Over the past year, people in parishes across Hampshire and Dorset have been thinking about their answers to this question, as we seek to nurture the mission taking place within our communities in Winchester Diocese. Living the mission of Jesus may sound like an impossible challenge, but put simply, it means that we aim to live out our Christian faith by becoming agents of social transformation in our local communities and working for their benefit.

This year we became the first Diocese in the country to appoint an Archdeacon for Mission Development, a senior priest who is supporting our work in this area. We’re proud that recent figures from the national Church showed that over 2,700 volunteers from our churches are supporting children, young people and families across Hampshire and East Dorset, a figure which represents nearly 1,000 more volunteers than the national average. However, we want to grow this work further, and next year we will be looking to explore even more ways in which we can offer support to local people.

In doing this I hope that we too will “give life to the world”, seeking, like Jesus, to be beacons of hope for our local communities. As we celebrate the birth of Jesus this month, my thoughts and prayers will be for all who strive to make a positive difference to their local communities, especially here in Winchester Diocese.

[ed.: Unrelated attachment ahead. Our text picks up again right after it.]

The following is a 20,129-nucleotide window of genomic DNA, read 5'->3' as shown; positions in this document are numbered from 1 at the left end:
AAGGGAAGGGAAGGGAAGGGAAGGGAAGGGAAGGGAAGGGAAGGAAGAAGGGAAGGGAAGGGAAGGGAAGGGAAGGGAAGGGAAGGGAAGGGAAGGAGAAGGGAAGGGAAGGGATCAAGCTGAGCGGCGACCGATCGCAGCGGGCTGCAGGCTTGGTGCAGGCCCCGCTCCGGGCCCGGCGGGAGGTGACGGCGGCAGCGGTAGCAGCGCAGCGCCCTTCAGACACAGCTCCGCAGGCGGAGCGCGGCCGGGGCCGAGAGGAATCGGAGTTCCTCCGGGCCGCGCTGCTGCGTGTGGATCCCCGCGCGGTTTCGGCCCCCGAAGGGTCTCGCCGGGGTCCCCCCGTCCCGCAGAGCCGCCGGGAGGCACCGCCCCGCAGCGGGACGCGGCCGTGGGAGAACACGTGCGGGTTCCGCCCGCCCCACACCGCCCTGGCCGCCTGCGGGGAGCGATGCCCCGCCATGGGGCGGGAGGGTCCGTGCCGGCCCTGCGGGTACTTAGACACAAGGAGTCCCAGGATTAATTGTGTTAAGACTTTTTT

I wish you all a truly happy Christmas and New Year.

– The Right Reverend Tim Dakin, Bishop of Winchester

New chaplain for football team

Havant and Waterlooville FC manager Lee Bradbury with Rev Andy Wilson Credit: Portsmouth Diocese

Reverend Andy Wilson has become Havant and Waterlooville Football Club's new chaplain.

The vicar from Portsmouth's Anglican diocese will offer spiritual support to people of all faiths and those of no faith.

"I will be there to listen and offer support to anyone at the club who wants it. It is an exciting role for me to take on and I'm looking forward to getting to know the players and staff"

– Rev Andy Wilson

First Christmas concert by cathedral's all-girls choir

Canterbury Cathedral's all-girls choir

Tonight for the first time in its history, a girls choir will perform a Christmas Concert at Canterbury Cathedral.

The formation of the all girl choir in January ended a one-thousand year tradition of all male choristry at the Cathedral.